Is $1,000,000 Enough Money To Consider Yourself Wealthy?
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“A million dollars isn’t what it used to be” – Someone, somewhere. Probably.
Let’s be honest. If you have $1,000,000 in liquid assets in a brokerage account or otherwise you are doing pretty well. But are you “wealthy”? Is $1,000,000 your freedom number?
That is a question that we recently came across on Twitter and it got us thinking: how much is enough to feel like you’re wealthy?
Is $1,000,000 enough to consider yourself “wealthy”?
— 𝐁𝐮𝐬𝐢𝐧𝐞𝐬𝐬𝐅𝐚𝐦𝐨𝐮𝐬 📜💰 📈 (@BusinessFamous) July 14, 2021
Before we get into it, here’s how a few people answered.
My definition: One may consider themselves wealthy when passive income covers all expenses and you control your own time (at all times).
But that's just me.
— Chris Perruna (@cperruna) July 14, 2021
This guy gets it. You can only be free, truly free, when your money or businesses generate enough passive income to cover all of your expenses. At that point, you are wealthy.
But there are definitely other variables as pointed out in another comment.
Depends on a few things:
1) where you live
2) your spending habits
3) how big your family is
Live in Toronto with 4 kids and love to eat out?
$1 mil is middle class
— THE Dividend Dominator (@TheAlphaThought) July 14, 2021
Here is one more way to look at it.
Yes, $1,000,000 a lot of money 🔥🔥🔥
1. Spend less than earn
2. Most of the money invested in the stock market or equity assets that appreciate with time
3. You have a cash flow positive real estate.
4. You have 25% exposure to dividend stocks in your portfolio.
— Passive Income Investor⚡️ (@income_dividend) July 14, 2021
And this is, quite possibly, the best way to sum it up.
To summarize all of these comments
“Yes but no”
— Dividend Hero🔆 (@HeroDividend) July 15, 2021
So Is $1 Million Enough Money To Consider Yourself Wealthy?
Everyone who responded to the thread made solid points. To be truly wealthy means that you are financially free. One million dollars is a lot of money, but several other factors come into play. Those factors are:
Your spending habits. Can you live by the 4% rule?
Are you a compulsive spender? Do you need the latest gadget or a new car every three years? Does your retirement include traveling and expensive hobbies (like golf)? If this sounds like you, then $1 million might not last through retirement.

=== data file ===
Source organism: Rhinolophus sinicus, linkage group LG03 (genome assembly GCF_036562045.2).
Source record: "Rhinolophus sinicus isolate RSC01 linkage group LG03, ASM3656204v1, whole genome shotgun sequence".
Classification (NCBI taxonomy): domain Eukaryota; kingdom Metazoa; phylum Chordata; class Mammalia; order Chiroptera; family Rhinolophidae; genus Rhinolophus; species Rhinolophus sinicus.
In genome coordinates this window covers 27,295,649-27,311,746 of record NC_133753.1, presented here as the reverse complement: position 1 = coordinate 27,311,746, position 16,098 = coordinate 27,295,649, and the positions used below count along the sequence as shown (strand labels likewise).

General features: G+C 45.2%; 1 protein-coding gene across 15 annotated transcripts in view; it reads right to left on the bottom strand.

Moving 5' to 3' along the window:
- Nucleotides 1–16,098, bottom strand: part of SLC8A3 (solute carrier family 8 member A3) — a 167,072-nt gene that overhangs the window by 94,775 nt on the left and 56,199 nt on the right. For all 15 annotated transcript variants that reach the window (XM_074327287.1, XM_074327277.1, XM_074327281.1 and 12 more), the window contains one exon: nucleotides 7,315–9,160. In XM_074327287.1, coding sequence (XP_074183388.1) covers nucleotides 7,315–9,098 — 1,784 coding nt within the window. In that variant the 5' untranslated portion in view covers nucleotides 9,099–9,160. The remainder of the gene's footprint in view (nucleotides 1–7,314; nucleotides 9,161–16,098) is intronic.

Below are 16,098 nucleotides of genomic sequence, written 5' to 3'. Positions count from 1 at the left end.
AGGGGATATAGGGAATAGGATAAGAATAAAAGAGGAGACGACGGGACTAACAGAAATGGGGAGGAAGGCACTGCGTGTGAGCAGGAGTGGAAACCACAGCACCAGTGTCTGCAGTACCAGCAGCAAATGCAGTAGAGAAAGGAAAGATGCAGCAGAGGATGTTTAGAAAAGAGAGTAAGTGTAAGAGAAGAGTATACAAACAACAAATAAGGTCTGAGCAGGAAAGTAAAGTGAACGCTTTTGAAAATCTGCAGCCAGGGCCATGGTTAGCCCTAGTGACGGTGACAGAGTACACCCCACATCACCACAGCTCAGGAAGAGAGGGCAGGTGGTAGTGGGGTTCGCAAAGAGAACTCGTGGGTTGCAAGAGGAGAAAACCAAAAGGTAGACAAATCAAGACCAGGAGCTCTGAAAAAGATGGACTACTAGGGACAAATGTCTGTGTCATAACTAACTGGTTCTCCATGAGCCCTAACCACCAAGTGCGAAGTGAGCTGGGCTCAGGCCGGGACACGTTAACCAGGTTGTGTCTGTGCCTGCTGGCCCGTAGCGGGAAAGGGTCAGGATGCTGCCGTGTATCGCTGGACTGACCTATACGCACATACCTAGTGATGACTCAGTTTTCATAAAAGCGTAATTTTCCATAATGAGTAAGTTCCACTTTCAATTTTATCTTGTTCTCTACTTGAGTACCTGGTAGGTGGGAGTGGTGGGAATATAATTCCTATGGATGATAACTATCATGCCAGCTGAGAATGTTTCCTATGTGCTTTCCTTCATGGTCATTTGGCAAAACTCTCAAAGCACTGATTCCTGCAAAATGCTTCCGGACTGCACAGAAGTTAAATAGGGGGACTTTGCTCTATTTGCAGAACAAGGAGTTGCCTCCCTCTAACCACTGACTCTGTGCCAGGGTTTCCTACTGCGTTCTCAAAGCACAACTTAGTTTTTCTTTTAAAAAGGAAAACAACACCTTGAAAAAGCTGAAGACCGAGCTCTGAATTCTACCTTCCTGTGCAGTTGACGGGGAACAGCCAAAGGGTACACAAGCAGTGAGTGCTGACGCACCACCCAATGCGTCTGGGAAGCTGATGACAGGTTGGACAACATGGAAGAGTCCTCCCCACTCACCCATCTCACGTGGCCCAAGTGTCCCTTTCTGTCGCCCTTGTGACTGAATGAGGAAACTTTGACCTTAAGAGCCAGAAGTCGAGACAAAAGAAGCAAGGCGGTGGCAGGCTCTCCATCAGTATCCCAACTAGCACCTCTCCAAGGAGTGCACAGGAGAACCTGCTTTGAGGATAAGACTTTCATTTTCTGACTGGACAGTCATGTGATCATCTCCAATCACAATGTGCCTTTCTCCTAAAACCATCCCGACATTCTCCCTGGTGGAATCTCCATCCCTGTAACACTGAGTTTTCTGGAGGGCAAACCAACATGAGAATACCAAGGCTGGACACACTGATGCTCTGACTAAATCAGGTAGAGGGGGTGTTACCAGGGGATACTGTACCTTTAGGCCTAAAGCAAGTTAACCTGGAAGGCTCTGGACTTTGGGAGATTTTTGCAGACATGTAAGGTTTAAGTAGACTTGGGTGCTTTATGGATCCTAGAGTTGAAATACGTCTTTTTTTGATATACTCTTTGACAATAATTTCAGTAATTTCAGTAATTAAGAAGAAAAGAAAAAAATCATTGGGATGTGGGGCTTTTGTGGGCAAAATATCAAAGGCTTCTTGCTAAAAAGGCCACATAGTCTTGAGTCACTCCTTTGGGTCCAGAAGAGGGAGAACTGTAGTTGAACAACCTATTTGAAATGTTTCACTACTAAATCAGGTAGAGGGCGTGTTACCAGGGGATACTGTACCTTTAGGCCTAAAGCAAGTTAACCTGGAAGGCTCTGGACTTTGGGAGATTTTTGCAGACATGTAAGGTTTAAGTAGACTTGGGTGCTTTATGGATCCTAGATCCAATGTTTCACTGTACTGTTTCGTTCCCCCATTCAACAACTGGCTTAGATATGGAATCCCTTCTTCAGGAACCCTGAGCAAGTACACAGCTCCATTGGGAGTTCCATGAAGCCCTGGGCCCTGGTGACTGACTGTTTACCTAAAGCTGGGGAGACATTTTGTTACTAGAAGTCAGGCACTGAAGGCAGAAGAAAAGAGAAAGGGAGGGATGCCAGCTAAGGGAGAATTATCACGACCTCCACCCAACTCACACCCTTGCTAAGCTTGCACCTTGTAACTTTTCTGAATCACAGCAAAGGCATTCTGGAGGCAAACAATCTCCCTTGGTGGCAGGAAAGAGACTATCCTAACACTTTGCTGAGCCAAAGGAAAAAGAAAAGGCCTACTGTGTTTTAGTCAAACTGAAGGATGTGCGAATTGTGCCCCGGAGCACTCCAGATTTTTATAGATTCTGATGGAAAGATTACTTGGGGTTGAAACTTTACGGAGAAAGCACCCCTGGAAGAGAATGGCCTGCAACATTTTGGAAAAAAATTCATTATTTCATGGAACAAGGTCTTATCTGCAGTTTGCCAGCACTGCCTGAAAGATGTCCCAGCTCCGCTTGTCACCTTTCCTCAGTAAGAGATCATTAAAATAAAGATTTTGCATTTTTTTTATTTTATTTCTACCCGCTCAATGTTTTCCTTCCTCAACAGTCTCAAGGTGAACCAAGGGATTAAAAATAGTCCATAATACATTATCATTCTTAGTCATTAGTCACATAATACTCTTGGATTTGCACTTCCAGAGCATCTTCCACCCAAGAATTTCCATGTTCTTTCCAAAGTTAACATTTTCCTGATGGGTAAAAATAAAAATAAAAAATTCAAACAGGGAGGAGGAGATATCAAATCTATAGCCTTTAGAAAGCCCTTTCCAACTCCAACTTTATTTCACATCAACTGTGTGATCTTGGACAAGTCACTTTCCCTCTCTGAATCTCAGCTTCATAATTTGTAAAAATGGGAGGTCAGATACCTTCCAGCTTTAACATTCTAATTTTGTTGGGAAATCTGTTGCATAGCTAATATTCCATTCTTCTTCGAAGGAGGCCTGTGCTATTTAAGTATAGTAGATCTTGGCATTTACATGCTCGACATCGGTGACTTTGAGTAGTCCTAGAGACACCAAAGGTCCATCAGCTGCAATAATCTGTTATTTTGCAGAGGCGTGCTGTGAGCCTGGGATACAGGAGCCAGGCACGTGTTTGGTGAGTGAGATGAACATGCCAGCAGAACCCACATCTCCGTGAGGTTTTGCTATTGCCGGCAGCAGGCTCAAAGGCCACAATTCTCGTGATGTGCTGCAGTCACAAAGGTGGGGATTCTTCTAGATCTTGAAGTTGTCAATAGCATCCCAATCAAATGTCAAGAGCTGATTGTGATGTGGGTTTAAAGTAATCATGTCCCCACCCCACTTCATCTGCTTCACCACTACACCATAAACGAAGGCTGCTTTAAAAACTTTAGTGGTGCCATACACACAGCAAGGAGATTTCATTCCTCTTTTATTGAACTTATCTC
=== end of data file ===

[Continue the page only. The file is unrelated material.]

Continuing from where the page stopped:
To put it another way, living on 4% of $1,000,000 only yields $40,000 per year. There isn’t a lot of wiggle room there for emergencies, luxuries, or an extended downturn in the stock market.
How is the money invested?
When it comes to making your money last, growth matters. If you are living on this money, you want to make sure it isn’t earning less than inflation. You can do that through passive income like real estate crowdfunding distributions, dividend and growth stocks, or physical rental properties.
What state/city are you living in?
While it is possible to live frugally in every state, certain cities make living on $40,000 per year a lot more difficult.
Speaking of where you live, housing is also a factor. If your home is paid off, there will still be annual expenses like insurance, upkeep and taxes. These can eat up a large chunk of your $40,000 per year.
Will you continue to work part-time?
Supplementing your passive income with active income is a great way to help you afford more luxuries in retirement or simply to help your nest egg grow.
How will your income distributions be taxed?
If you’re under traditional retirement age, you may not be able to take advantage of tax free growth and income from a Roth IRA. If you need $40,000 to live on, you will need to withdraw more than 4% from a taxable brokerage account.
Having $1 million is obviously incredible. And you should feel wealthy. But chances are, you won’t quite feel like you’ve hit your freedom number.
Wondering if you’re wealthy? We recently published this study on how much income you need to be considered rich in every state in America.